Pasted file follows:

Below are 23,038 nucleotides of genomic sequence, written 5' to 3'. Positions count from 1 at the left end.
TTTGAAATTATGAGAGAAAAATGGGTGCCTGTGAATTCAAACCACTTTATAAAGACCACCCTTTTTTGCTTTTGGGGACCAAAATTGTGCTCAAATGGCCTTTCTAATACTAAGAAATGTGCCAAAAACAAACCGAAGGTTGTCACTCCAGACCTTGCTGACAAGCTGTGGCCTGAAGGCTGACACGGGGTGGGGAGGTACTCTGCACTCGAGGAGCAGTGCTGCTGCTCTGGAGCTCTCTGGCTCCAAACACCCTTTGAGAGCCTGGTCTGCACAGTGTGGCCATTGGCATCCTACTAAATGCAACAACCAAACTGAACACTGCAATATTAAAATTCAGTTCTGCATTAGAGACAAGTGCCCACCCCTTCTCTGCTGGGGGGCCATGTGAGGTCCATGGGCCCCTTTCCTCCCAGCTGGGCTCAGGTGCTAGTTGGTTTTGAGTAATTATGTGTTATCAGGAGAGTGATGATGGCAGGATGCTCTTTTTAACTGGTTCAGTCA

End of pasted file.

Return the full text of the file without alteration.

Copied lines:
Below are 23,038 nucleotides of genomic sequence, written 5' to 3'. Positions count from 1 at the left end.
TTTGAAATTATGAGAGAAAAATGGGTGCCTGTGAATTCAAACCACTTTATAAAGACCACCCTTTTTTGCTTTTGGGGACCAAAATTGTGCTCAAATGGCCTTTCTAATACTAAGAAATGTGCCAAAAACAAACCGAAGGTTGTCACTCCAGACCTTGCTGACAAGCTGTGGCCTGAAGGCTGACACGGGGTGGGGAGGTACTCTGCACTCGAGGAGCAGTGCTGCTGCTCTGGAGCTCTCTGGCTCCAAACACCCTTTGAGAGCCTGGTCTGCACAGTGTGGCCATTGGCATCCTACTAAATGCAACAACCAAACTGAACACTGCAATATTAAAATTCAGTTCTGCATTAGAGACAAGTGCCCACCCCTTCTCTGCTGGGGGGCCATGTGAGGTCCATGGGCCCCTTTCCTCCCAGCTGGGCTCAGGTGCTAGTTGGTTTTGAGTAATTATGTGTTATCAGGAGAGTGATGATGGCAGGATGCTCTTTTTAACTGGTTCAGTCA